Throughout April and May I spent many days forced inside by rain and drizzle coupled with temperatures in the 40s, complaining about the garden chores I was unable to get to.

But then I reminded myself about last year’s drought. The garden – and the gardener – is a lot happier this year. While I have hand-watered the containers and the vegetable transplants, using water that has yet to run out from our three rain barrels, I haven’t dragged the sprinklers out at all, and we have been getting fruit and vegetables since early May. That counts as success.

In my season-opening column about my plans for my own garden, I declared this to be the Year of Fruit, and happily my declaration has come true.

Strawberries had been a major concern. Last year, we ate fresh strawberries for about three weeks, even though the berries were scarcer and smaller than they should have been, and we had none left over to make jam. We weeded, renovated and fertilized the patch, had strawberries for about four weeks this year, including enough to make a double batch of jam. But the berries were still small. We will plant a new row next spring and try to keep the current one going for two more years, until the new row is ready for picking. Eight years from a strawberry bed seems to be the limit.

I vowed to get blueberries from our 13 new high-bush plants this year, and we have succeeded to a limited extent – picking three (count ’em, three) ripe blueberries already with a few more coming. Only five of the 13 bushes produced anything, but I think I held off the winter moth by spraying twice with dormant oil spray early in the spring. As the bushes become established, we will get more fruit.

Raspberries have been outstanding; read last week’s column if you want to know more.

We might get a crop of peaches this year, although the 3-year-old Lars Anderson has only one peach on it right at the moment – which is OK because the tree is still small. The Reliance, which had been old for a while, didn’t make it through the winter, and I cut it down. The Red Haven, however, has a good crop – if I can get to them before the wildlife (birds, squirrels, chipmunks) does.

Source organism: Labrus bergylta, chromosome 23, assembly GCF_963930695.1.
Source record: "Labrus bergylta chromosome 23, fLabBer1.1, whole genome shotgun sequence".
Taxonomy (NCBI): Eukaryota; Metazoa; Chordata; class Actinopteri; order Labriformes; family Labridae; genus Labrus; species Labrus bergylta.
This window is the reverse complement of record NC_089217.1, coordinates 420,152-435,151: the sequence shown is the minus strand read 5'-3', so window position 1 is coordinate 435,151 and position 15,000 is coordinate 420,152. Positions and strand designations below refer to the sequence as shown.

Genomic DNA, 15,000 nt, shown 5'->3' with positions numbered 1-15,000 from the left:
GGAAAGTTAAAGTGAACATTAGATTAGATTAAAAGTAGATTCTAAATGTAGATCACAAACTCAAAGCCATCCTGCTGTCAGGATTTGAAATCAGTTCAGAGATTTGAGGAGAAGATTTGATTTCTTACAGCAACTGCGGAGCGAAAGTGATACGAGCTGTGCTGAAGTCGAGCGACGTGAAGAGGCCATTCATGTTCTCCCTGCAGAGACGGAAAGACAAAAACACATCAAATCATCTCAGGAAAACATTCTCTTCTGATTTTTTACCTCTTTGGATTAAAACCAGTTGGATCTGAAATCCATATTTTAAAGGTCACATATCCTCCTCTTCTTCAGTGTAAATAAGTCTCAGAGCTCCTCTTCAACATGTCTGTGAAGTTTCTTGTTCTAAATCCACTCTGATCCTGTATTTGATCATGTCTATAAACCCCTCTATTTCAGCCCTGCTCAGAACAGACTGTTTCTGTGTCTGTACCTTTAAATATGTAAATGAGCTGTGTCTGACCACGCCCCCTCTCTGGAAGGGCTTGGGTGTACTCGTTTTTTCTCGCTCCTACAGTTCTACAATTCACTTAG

The two Viburnum cassinoides, also called witherod viburnum or Northern wild raisin, that we planted are healthy. The one that gets more sun had two blossoms and has a bit of fruit, so if the birds don’t eat it first we can find out how they taste. If the birds beat us to the fruit, that’s OK; we’re growing them mostly for their ornamental value, anyway.

The vegetables have been good so far. We have been eating peas since July 4 – when we barely had enough to feed four people along with the traditional salmon. I got them planted about 10 days later than normal because of the rain, and the continuing cold slowed them further. For the last two weeks, though, we have eaten all we wanted.

When I wrote a column last winter about new catalog offerings, Pinetree Garden Seeds had sold out of its purple-podded Sugar Magnolia snap pea. When they got the peas back in stock, I ordered them. They grow well and are gorgeous, especially when the pods are about an inch long, with the dark purple standing out sharply against the green foliage on vines that grow up to 7 feet tall. In the kitchen, though, they are slightly more fibrous and not as sweet as the original Sugar Snaps.

The asparagus produced well, and we had our first meal of them on May 15. In the new bed that I planted last year, 19 of the 25 crowns have some growth this year and about 15 look robust. I don’t know if that is typical, but I am happy, and we should have a pretty decent harvest from the new bed beginning next year. We weeded the old bed extensively early this spring, and that produced well until we stopped cutting in late June.

The Flashy Trout Back lettuce that we ordered from Johnny’s Selected Seeds, with red splotches darkening to maroon on light green leaves, is attractive and tasty but not quite as productive as the Red Salad Bowl we grow for our main crop. But I like thinking about fishing for brook trout while I cut and eat it.

Tomatoes, peppers, squash, cucumbers and beans all look good, but as of July 20 the only actual production has been two Sun Gold tomatoes. They should provide us some great eating from now until the end of the season unless some unexpected disaster hits – always a possibility in gardening.

We’ve got plenty of plants in containers on our patio, and most are doing very well. The coreopsis – in several different varieties – has been especially productive, and Prince Tut – an Egyptian papyrus – is a favorite. Our container plants make the patio such an invitingly beautiful place to sit down and relax. And the daylilies, all of which we purchased and planted at the edge of the patio, are especially gorgeous this year.

Elsewhere, the flowers have been productive except for the hydrangeas, which for some reason have been slow to blossom for many people in the Greater Portland area this year. But the shrubs – lilacs, viburnums and ninebark – have been productive. Black-eyed Susans, poppies and pink baby’s breath started showing up in the vegetable garden in mid-June and continue to do well.

In a section of wooded understory that I recently stopped mowing in an effort to have a more natural, wildlife-friendly landscape, we were pleased to see a large swath of native white campanula. My wife, Nancy, said she had planted some several years ago, and she thought it had disappeared. Perhaps it had just moved and didn’t come into its own until I stopped mowing.

My goal now is to figure out what other things I can improve by doing less work.

Tom Atwell is a freelance writer gardening in Cape Elizabeth and can be contacted at 767-2297 or at [email protected]

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